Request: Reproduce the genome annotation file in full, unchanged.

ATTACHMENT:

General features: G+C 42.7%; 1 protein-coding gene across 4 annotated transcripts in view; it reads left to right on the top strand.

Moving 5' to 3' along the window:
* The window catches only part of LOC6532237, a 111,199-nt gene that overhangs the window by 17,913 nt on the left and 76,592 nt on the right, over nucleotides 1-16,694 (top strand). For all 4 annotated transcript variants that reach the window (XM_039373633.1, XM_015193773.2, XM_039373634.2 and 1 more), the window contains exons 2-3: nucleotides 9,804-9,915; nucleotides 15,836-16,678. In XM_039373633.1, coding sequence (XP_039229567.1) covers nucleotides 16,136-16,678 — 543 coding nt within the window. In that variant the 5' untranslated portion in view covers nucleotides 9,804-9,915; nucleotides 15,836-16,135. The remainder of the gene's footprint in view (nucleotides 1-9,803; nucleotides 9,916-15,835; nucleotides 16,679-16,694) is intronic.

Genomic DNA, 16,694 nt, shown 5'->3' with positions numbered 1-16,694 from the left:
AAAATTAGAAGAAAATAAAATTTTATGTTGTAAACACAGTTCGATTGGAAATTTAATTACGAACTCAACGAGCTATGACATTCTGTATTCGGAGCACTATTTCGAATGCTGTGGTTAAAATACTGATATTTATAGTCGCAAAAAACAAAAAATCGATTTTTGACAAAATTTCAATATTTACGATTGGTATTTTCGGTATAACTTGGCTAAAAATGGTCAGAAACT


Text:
General features: G+C 42.7%; 1 protein-coding gene across 4 annotated transcripts in view; it reads left to right on the top strand.

Moving 5' to 3' along the window:
* The window catches only part of LOC6532237, a 111,199-nt gene that overhangs the window by 17,913 nt on the left and 76,592 nt on the right, over nucleotides 1-16,694 (top strand). For all 4 annotated transcript variants that reach the window (XM_039373633.1, XM_015193773.2, XM_039373634.2 and 1 more), the window contains exons 2-3: nucleotides 9,804-9,915; nucleotides 15,836-16,678. In XM_039373633.1, coding sequence (XP_039229567.1) covers nucleotides 16,136-16,678 — 543 coding nt within the window. In that variant the 5' untranslated portion in view covers nucleotides 9,804-9,915; nucleotides 15,836-16,135. The remainder of the gene's footprint in view (nucleotides 1-9,803; nucleotides 9,916-15,835; nucleotides 16,679-16,694) is intronic.

Genomic DNA, 16,694 nt, shown 5'->3' with positions numbered 1-16,694 from the left:
AAAATTAGAAGAAAATAAAATTTTATGTTGTAAACACAGTTCGATTGGAAATTTAATTACGAACTCAACGAGCTATGACATTCTGTATTCGGAGCACTATTTCGAATGCTGTGGTTAAAATACTGATATTTATAGTCGCAAAAAACAAAAAATCGATTTTTGACAAAATTTCAATATTTACGATTGGTATTTTCGGTATAACTTGGCTAAAAATGGTCAGAAACT